Stress in adolescence and drugs of abuse in rodent models: role of dopamine, CRF, and HPA axis (2014)

Psychopharmacology (Berl). 2014 Apr;231(8):1557-80. doi: 10.1007/s00213-013-3369-1.

Burke AR1, Miczek KA.



Research on adolescence and drug abuse increased substantially in the past decade. However, drug-addiction-related behaviors following stressful experiences during adolescence are less studied. We focus on rodent models of adolescent stress cross-sensitization to drugs of abuse.


Review the ontogeny of behavior, dopamine, corticotropin-releasing factor (CRF), and the hypothalamic-pituitary-adrenal (HPA) axis in adolescent rodents. We evaluate evidence that stressful experiences during adolescence engender hypersensitivity to drugs of abuse and offer potential neural mechanisms.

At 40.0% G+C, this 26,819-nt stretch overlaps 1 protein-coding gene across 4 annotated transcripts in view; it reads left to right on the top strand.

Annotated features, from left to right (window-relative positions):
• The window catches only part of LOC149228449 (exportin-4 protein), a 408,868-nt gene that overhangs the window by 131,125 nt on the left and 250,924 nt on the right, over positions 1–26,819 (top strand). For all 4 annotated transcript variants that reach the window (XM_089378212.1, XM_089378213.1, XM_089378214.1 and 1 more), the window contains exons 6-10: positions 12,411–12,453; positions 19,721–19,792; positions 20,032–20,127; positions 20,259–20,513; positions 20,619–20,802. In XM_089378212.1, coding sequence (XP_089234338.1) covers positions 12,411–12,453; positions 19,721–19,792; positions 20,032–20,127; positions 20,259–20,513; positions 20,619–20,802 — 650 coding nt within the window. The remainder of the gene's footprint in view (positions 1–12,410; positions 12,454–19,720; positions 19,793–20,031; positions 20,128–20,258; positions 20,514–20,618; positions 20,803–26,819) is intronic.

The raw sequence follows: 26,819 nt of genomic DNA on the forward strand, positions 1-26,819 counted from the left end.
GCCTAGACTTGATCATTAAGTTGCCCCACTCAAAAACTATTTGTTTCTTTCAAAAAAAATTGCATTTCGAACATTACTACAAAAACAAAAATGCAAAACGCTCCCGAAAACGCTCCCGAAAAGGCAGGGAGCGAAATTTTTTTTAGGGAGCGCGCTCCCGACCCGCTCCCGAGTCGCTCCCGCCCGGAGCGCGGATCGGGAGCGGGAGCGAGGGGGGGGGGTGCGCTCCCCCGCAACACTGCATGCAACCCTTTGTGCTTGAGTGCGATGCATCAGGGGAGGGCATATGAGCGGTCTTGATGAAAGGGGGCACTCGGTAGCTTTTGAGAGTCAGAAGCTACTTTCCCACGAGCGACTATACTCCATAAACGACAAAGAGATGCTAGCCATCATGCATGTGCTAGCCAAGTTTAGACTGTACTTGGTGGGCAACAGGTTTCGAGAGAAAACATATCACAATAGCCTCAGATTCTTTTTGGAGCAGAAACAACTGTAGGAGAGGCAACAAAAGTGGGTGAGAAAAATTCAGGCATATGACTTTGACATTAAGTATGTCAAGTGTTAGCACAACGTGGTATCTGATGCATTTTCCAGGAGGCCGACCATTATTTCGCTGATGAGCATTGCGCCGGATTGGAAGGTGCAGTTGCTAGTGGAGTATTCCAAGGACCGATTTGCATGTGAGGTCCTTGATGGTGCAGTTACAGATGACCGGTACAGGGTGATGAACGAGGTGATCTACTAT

Much evidence suggests that final maturation of behavior, dopamine systems, and HPA axis occurs during adolescence. Stress during adolescence increases amphetamine- and ethanol-stimulated locomotion, preference, and self-administration under many conditions. The influence of adolescent stress on subsequent cocaine- and nicotine-stimulated locomotion and preference is less clear. The type of adolescent stress, temporal interval between stress and testing, species, sex, and the drug tested are key methodological determinants for successful cross-sensitization procedures. The sensitization of the mesolimbic dopamine system is proposed to underlie stress cross-sensitization to drugs of abuse in both adolescents and adults through modulation by CRF. Reduced levels of mesocortical dopamine appear to be a unique consequence of social stress during adolescence. Adolescent stress may reduce the final maturation of cortical dopamine through D2 dopamine receptor regulation of dopamine synthesis or glucocorticoid-facilitated pruning of cortical dopamine fibers. Certain rodent models of adolescent adversity are useful for determining neural mechanisms underlying the cross-sensitization to drugs of abuse.